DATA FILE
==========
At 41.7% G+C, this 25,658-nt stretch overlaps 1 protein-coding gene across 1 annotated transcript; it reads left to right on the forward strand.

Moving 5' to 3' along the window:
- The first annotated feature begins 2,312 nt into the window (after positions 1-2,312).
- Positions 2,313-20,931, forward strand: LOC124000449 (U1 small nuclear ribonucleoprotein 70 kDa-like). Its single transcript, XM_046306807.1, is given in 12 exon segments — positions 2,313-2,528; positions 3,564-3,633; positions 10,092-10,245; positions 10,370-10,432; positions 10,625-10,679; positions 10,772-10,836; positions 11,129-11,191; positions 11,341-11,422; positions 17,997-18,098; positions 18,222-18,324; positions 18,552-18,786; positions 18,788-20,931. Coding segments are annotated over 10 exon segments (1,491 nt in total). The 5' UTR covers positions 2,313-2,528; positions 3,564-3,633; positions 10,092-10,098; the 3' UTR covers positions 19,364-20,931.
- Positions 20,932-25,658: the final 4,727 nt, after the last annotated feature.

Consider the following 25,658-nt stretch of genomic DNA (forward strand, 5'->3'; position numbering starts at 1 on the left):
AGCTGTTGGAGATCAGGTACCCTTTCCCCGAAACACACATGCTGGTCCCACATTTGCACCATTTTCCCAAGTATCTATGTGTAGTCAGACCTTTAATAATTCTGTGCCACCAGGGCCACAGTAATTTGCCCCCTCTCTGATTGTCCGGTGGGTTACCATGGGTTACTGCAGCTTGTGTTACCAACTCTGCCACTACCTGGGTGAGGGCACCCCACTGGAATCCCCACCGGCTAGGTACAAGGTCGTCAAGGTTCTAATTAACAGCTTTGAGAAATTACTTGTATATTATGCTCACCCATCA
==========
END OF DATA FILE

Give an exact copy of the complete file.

At 41.7% G+C, this 25,658-nt stretch overlaps 1 protein-coding gene across 1 annotated transcript; it reads left to right on the forward strand.

Moving 5' to 3' along the window:
- The first annotated feature begins 2,312 nt into the window (after positions 1-2,312).
- Positions 2,313-20,931, forward strand: LOC124000449 (U1 small nuclear ribonucleoprotein 70 kDa-like). Its single transcript, XM_046306807.1, is given in 12 exon segments — positions 2,313-2,528; positions 3,564-3,633; positions 10,092-10,245; positions 10,370-10,432; positions 10,625-10,679; positions 10,772-10,836; positions 11,129-11,191; positions 11,341-11,422; positions 17,997-18,098; positions 18,222-18,324; positions 18,552-18,786; positions 18,788-20,931. Coding segments are annotated over 10 exon segments (1,491 nt in total). The 5' UTR covers positions 2,313-2,528; positions 3,564-3,633; positions 10,092-10,098; the 3' UTR covers positions 19,364-20,931.
- Positions 20,932-25,658: the final 4,727 nt, after the last annotated feature.

Consider the following 25,658-nt stretch of genomic DNA (forward strand, 5'->3'; position numbering starts at 1 on the left):
AGCTGTTGGAGATCAGGTACCCTTTCCCCGAAACACACATGCTGGTCCCACATTTGCACCATTTTCCCAAGTATCTATGTGTAGTCAGACCTTTAATAATTCTGTGCCACCAGGGCCACAGTAATTTGCCCCCTCTCTGATTGTCCGGTGGGTTACCATGGGTTACTGCAGCTTGTGTTACCAACTCTGCCACTACCTGGGTGAGGGCACCCCACTGGAATCCCCACCGGCTAGGTACAAGGTCGTCAAGGTTCTAATTAACAGCTTTGAGAAATTACTTGTATATTATGCTCACCCATCA